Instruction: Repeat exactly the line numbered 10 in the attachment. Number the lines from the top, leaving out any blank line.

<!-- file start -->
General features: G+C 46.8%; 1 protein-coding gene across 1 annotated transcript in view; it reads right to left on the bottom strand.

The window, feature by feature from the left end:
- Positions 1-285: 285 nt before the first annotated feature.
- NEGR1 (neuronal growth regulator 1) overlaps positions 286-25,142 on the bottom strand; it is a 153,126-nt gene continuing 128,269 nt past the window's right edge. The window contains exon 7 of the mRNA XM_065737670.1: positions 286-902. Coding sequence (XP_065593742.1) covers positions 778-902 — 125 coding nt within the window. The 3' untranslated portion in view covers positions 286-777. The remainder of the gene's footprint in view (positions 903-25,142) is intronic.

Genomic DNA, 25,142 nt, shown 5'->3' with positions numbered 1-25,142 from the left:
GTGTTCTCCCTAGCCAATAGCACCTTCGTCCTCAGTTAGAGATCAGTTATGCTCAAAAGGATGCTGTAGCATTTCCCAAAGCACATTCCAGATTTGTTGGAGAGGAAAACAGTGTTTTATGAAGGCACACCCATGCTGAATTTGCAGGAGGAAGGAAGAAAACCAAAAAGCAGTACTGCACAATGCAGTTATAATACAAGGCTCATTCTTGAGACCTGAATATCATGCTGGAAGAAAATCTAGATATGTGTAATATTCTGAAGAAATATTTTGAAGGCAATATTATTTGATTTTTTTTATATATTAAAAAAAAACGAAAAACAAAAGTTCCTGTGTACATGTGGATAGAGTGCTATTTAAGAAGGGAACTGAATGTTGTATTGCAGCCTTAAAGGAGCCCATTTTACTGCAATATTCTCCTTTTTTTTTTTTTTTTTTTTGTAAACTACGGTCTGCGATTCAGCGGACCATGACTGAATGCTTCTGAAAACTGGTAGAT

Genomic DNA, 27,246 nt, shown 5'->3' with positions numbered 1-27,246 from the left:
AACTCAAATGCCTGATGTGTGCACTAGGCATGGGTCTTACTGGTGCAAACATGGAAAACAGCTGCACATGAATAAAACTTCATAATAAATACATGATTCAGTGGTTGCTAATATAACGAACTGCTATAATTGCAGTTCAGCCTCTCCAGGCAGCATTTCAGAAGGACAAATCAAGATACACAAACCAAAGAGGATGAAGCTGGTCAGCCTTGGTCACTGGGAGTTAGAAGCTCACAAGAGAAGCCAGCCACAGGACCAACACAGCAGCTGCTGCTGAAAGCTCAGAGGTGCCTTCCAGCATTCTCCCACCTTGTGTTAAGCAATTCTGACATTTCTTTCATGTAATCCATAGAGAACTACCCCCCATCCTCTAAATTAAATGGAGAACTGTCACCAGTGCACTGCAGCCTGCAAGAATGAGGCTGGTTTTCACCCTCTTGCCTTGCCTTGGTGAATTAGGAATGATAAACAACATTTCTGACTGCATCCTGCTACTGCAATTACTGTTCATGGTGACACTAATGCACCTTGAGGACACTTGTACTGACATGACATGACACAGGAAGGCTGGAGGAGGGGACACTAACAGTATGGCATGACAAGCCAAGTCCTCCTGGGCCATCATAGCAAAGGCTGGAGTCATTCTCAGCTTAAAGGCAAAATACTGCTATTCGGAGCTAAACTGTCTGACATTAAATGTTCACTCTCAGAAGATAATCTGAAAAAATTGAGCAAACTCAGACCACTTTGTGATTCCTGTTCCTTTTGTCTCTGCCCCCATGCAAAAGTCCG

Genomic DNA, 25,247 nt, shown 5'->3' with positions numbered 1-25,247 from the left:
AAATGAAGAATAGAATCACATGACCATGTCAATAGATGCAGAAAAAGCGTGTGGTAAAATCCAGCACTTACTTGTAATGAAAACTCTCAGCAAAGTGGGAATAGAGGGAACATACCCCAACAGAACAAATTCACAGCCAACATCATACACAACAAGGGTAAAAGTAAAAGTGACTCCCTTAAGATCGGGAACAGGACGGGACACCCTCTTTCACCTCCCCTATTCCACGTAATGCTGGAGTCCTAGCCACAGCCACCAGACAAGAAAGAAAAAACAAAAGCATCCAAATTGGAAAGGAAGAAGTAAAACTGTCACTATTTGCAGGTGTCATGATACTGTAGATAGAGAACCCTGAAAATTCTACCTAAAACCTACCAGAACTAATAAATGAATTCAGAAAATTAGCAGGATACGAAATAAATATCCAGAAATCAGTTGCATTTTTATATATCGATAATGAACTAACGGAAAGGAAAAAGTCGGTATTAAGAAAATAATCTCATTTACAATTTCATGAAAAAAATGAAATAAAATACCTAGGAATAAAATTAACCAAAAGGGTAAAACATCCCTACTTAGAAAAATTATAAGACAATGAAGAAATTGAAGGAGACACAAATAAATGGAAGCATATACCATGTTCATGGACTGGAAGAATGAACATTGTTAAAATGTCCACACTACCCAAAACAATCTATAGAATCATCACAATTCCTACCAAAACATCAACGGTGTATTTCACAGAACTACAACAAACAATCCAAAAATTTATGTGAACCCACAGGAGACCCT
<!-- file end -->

AAATGAAGAATAGAATCACATGACCATGTCAATAGATGCAGAAAAAGCGTGTGGTAAAATCCAGCACTTACTTGTAATGAAAACTCTCAGCAAAGTGGGAATAGAGGGAACATACCCCAACAGAACAAATTCACAGCCAACATCATACACAACAAGGGTAAAAGTAAAAGTGACTCCCTTAAGATCGGGAACAGGACGGGACACCCTCTTTCACCTCCCCTATTCCACGTAATGCTGGAGTCCTAGCCACAGCCACCAGACAAGAAAGAAAAAACAAAAGCATCCAAATTGGAAAGGAAGAAGTAAAACTGTCACTATTTGCAGGTGTCATGATACTGTAGATAGAGAACCCTGAAAATTCTACCTAAAACCTACCAGAACTAATAAATGAATTCAGAAAATTAGCAGGATACGAAATAAATATCCAGAAATCAGTTGCATTTTTATATATCGATAATGAACTAACGGAAAGGAAAAAGTCGGTATTAAGAAAATAATCTCATTTACAATTTCATGAAAAAAATGAAATAAAATACCTAGGAATAAAATTAACCAAAAGGGTAAAACATCCCTACTTAGAAAAATTATAAGACAATGAAGAAATTGAAGGAGACACAAATAAATGGAAGCATATACCATGTTCATGGACTGGAAGAATGAACATTGTTAAAATGTCCACACTACCCAAAACAATCTATAGAATCATCACAATTCCTACCAAAACATCAACGGTGTATTTCACAGAACTACAACAAACAATCCAAAAATTTATGTGAACCCACAGGAGACCCT